Welcome to CBE’s Library

Tip: to find an exact phrase or title, enclose it in quotation marks.

Seventeen essays explore how the biblical Miriam, Mary the mother of Jesus, Mary of Bethany, and Mary Magdalene were portrayed in the early Christian era, also touching on Jewish and Muslim interpretations.

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When rightly understood, Gen. 2:24-25 and Eph. 5: 21-33 provide an almost formula-like description for a pleasurable, loving, faithful marriage of oneness built on equality and mutuality. Modern science teaches what the writers of Genesis and Ephesians could not have known.

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The workshop offers participants an opportunity to discuss themes according to their interests relating to the details of the passage, its meaning, the culture of Paul’s time, and even Paul’s theology.

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How can we better serve and inform a growing diverse community with an egalitarian theology message that is clearly understood? What are better ways to create bridges of conversation that are not intrusive or divisive?

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Alan Johnson's work on 1 Corinthians is particularly engaging. His reference notes and bibliography provide an entry into further study if desired, all while maintaining an appealing readable style. He deftly bridges the two horizons of the Greco-Roman culture and American culture.

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The Symbol of the Veil in the Ancient Near East and Today: Subjugation or Honor

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Pure examines the harmful effects of evangelical Christianity's purity culture with particular emphasis on the long-lasting and outward-rippling effects of shame. Of particular interest to CBE's audience, the book details the ways in which purity culture cooperates with patriarchy and harms women.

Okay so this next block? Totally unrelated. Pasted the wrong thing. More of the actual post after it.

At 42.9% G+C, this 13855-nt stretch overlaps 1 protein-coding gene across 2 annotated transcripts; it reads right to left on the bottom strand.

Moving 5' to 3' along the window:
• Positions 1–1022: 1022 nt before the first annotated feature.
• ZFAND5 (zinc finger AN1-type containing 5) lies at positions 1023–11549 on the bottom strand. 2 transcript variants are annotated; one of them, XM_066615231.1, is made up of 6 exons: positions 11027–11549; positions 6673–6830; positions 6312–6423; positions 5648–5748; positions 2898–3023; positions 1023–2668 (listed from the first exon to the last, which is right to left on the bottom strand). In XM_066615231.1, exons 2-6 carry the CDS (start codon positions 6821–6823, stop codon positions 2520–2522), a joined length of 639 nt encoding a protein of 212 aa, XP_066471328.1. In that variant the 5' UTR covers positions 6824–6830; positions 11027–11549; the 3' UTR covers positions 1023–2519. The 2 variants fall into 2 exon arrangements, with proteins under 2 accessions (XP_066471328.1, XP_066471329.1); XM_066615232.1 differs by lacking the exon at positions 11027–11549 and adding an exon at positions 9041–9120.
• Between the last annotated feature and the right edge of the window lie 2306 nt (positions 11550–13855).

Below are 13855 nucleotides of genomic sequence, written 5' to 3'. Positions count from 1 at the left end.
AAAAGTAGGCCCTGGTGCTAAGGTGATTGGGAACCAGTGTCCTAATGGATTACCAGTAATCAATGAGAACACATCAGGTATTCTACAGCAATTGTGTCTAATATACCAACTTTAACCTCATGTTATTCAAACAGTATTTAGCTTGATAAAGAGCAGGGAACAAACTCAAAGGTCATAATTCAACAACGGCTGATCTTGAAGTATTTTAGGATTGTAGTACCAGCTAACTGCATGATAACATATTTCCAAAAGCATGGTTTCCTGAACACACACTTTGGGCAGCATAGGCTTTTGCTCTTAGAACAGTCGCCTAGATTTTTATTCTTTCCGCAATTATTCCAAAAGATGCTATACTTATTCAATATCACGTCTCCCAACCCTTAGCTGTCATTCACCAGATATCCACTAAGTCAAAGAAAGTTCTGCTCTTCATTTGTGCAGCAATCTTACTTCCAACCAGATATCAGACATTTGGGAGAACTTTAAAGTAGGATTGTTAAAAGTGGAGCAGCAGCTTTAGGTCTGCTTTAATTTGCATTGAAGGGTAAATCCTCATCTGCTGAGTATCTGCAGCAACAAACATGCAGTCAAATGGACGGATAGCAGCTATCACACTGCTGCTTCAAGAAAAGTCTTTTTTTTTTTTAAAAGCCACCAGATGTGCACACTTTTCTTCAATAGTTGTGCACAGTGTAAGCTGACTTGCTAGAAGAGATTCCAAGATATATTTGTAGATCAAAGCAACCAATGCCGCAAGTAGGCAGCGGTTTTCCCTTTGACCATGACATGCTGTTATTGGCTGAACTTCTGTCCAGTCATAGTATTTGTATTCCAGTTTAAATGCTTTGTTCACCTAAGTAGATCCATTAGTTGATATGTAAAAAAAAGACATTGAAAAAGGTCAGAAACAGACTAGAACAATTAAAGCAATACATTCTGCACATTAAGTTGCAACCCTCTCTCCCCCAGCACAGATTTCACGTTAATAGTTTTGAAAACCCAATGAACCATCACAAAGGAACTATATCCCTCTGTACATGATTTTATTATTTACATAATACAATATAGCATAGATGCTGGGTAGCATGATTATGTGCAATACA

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In Breaking the Marriage Idol, Kutter Calloway describes how the modern church has become distracted by pagan norms for sexual expression and marriage, and why this contributes to our idealization of marriage and the marginalization of unmarried persons. Arguing that the church has bought in to the Hollywood notion that marriage is the antidote to sexual promiscuity, Callaway calls the church to provide new stories to refute this superficial formula. He offers vision for how the church can become a place where love for the other is the pinnacle, and both unmarried and married persons lead and follow side by side, representing the best expression of God's intent for his people.

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The attitude of Jesus of Nazareth toward women bearing sexual stigma was quite exceptional compared to that of his contemporaries. Behind this we can see, for instance, the radical idea of a woman being an individual capable of making independent decisions.

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Jessica Johnson, an anthropologist with no religious affiliation, finds the ethos and orientation at Mars Hill as incarnating “biblical porn” (hence the title of her book).

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